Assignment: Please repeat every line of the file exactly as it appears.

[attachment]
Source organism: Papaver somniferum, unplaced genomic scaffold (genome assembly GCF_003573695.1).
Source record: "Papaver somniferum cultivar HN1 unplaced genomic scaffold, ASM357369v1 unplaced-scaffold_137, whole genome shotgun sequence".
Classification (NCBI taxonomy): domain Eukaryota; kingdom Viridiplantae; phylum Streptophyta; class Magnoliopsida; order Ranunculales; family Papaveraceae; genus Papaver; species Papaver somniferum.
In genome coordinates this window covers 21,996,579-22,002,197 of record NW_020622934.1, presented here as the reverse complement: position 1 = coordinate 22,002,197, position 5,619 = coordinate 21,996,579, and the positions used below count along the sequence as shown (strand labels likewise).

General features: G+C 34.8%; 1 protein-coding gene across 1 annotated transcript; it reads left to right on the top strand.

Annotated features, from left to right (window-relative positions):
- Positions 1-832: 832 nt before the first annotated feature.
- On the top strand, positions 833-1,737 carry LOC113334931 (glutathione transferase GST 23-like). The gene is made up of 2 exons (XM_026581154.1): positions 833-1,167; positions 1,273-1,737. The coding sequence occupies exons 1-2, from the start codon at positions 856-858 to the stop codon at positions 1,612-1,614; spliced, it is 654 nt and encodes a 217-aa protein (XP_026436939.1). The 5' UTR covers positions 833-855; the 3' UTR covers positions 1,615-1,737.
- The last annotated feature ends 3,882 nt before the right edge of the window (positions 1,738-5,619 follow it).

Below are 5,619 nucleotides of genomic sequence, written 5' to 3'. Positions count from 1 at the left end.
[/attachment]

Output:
Source organism: Papaver somniferum, unplaced genomic scaffold (genome assembly GCF_003573695.1).
Source record: "Papaver somniferum cultivar HN1 unplaced genomic scaffold, ASM357369v1 unplaced-scaffold_137, whole genome shotgun sequence".
Classification (NCBI taxonomy): domain Eukaryota; kingdom Viridiplantae; phylum Streptophyta; class Magnoliopsida; order Ranunculales; family Papaveraceae; genus Papaver; species Papaver somniferum.
In genome coordinates this window covers 21,996,579-22,002,197 of record NW_020622934.1, presented here as the reverse complement: position 1 = coordinate 22,002,197, position 5,619 = coordinate 21,996,579, and the positions used below count along the sequence as shown (strand labels likewise).

General features: G+C 34.8%; 1 protein-coding gene across 1 annotated transcript; it reads left to right on the top strand.

Annotated features, from left to right (window-relative positions):
- Positions 1-832: 832 nt before the first annotated feature.
- On the top strand, positions 833-1,737 carry LOC113334931 (glutathione transferase GST 23-like). The gene is made up of 2 exons (XM_026581154.1): positions 833-1,167; positions 1,273-1,737. The coding sequence occupies exons 1-2, from the start codon at positions 856-858 to the stop codon at positions 1,612-1,614; spliced, it is 654 nt and encodes a 217-aa protein (XP_026436939.1). The 5' UTR covers positions 833-855; the 3' UTR covers positions 1,615-1,737.
- The last annotated feature ends 3,882 nt before the right edge of the window (positions 1,738-5,619 follow it).

Below are 5,619 nucleotides of genomic sequence, written 5' to 3'. Positions count from 1 at the left end.